Laura Frantz, author of THE MISTRESS OF TALL ACRE joins Fresh Fiction to talk about
revolution, faith, and dreams!
Jen: Hi, Laura. Thank you for joining us here at Fresh Fiction!
Laura: My pleasure to be your guest ~ thank you!
Jen: I read that you write your first drafts in longhand! How many
pages/notebooks do you typically use for a first draft? Do you edit while writing on
paper or do you wait until you get it onto the computer?
Laura: I typically use about 10 notebooks per first draft. One of the most fun
parts of the process is typing those chapters into a Word doc. I always wait to edit
till they’re on my computer. There is scientific evidence that shows the creative
process is very different writing longhand vs. typing.
Jen: Your novels take place during the 18th century. What is it about this time
period that you find so fascinating?
Laura: Given it’s the birthday of our nation, there is endless story material,
much of it passionate and tumultuous and memorable, plenty of historical fireworks.
Plus, my favorite heroes and heroines are from that century – Daniel Boone, Betty Zane,
George and Martha Washington, George Whitefield, George Rogers Clark (pardon all the
Georges!), James Harrod, Simon Kenton, Eliza Pinckney, Abigail Adams, etc.
MISTRESS OF TALL ACRE takes place directly after the Revolutionary War. While you
do show the many hardships during this time, Sophie’s position really brings home the
position women and young ladies were forced into because of poverty. Yet Sophie bears
it all with grace. What do you think is essential for a person to get through the hard
Laura: Then and now, FAITH. You’ll find diaries and letters and other sources
from that time period full of references to God and the strength and direction He
provided. George Washington called for days of prayer and fasting during the
Revolutionary War and I am sure this turned the tide of what was a very difficult
struggle against nearly impossible odds. Behind the scenes were women like Sophie who
provided endless acts of heroism themselves but whose stories remain unwritten.
Jen: Capturing how a child speaks and acts and reacts is extremely difficult to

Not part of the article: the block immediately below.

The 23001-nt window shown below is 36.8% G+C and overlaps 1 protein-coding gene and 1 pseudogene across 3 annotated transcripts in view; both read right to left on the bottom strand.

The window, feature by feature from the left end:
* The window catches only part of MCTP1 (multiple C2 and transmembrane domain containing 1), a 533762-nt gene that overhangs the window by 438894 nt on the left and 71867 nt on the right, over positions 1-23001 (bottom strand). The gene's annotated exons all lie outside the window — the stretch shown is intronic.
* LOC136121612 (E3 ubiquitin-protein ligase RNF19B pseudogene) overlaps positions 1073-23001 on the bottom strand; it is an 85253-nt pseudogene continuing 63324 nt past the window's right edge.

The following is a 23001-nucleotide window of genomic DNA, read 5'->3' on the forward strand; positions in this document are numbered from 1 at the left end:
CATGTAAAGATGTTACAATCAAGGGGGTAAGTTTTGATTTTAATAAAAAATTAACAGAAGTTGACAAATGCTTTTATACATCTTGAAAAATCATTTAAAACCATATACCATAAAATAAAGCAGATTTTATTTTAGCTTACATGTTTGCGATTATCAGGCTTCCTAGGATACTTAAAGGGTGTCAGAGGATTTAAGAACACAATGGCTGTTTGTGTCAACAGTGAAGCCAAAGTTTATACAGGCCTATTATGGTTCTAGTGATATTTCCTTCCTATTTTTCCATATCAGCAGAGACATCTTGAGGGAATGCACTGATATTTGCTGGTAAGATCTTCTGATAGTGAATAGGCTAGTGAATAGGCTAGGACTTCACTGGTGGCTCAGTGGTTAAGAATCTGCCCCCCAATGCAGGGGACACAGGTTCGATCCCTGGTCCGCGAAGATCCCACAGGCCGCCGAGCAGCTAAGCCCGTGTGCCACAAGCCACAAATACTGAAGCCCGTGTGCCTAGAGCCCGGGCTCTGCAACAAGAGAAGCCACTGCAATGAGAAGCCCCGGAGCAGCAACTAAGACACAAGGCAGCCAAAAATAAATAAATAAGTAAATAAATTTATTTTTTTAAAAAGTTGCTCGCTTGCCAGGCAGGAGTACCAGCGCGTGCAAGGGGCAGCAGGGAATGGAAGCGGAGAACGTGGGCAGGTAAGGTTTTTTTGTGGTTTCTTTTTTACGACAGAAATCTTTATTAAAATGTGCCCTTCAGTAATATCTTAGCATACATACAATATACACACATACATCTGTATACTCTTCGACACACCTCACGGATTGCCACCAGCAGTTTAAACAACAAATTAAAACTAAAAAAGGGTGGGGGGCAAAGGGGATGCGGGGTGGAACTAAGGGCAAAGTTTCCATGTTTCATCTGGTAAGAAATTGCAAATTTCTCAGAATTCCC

do, but many reviewers have commented on how charming and loveable Lily Cate is. How do
you approach writing a character who is a child and is it different than writing an
Laura: I’m so thrilled Lily Cate rings true to readers! I certainly loved
creating her, perhaps because I only have boys :). Since I’m a former preschool
teacher, I drew on that experience. One of the things I like most about these littles
is that they’re so transparent and concrete and ‘in the moment.’ Adults wear many masks
and have manifold layers thus making them inaccessible and hard to read oftentimes. I
wanted Lily Cate to breathe fresh air into the angst and chaos of Tall Acre, bringing
healing and hope.
Jen: What would be your advice to new authors?
Laura: Write your heart out. Write the book you can’t find on the shelves but
are desperate to read. Read authors who write better than you. Pray. Submit your words
and your writing dream to God.
Jen: Can you give us a hint about what you’re working on now?
Laura: I’ve just penned THE END on another 18th-century frontier novel
set in one of Kentucky’s most picturesque places. I can’t wait for readers to join me
in 1777, ‘the year of the bloody sevens’ as it was called. I’ve even snuck some Boones
in the book! Since I live in a log cabin along the original Boone’s Trace, I feel extra
inspired to write this one.
Jen: Sounds beautiful and interesting! Thank you for joining us!
Author Laura Frantz is passionate about all things historical, particularly the
18th-century, and writes her manuscripts in longhand first. Her stories often
incorporate Scottish themes that reflect her family heritage. She is a direct
descendant of George Hume, Wedderburn Castle, Berwickshire, Scotland, who was exiled to
the American colonies for his role in the Jacobite Rebellion of 1715, settled in
Virginia, and is credited with teaching George Washington surveying in the years 1748-
1750. Frantz lives and writes in a log cabin in the heart of Kentucky.
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The American Revolution is finally over, and Sophie Menzies is starved for good
news. When her nearest neighbor, General Seamus Ogilvy, finally comes home to Tall
Acre, she hopes it is a sign of better days to come. But the general is now a widower
with a small daughter in desperate need of a mother. Nearly destitute, Sophie agrees to
marry Seamus and become the mistress of Tall Acre in what seems a safe, sensible
But when a woman from the general's past returns without warning, the ties that bind
this fledgling family together will be strained to the utmost. When all is said and
done, who will be the rightful mistress of Tall Acre?
Triumph and tragedy, loyalty and betrayal--readers find it all in the rich pages of
this newest historical novel from the talented pen of Laura Frantz. Her careful
historical details immerse the reader in the story world, and her emotional writing and
finely tuned characters never cease to enchant fans both old and new.
Read an Excerpt
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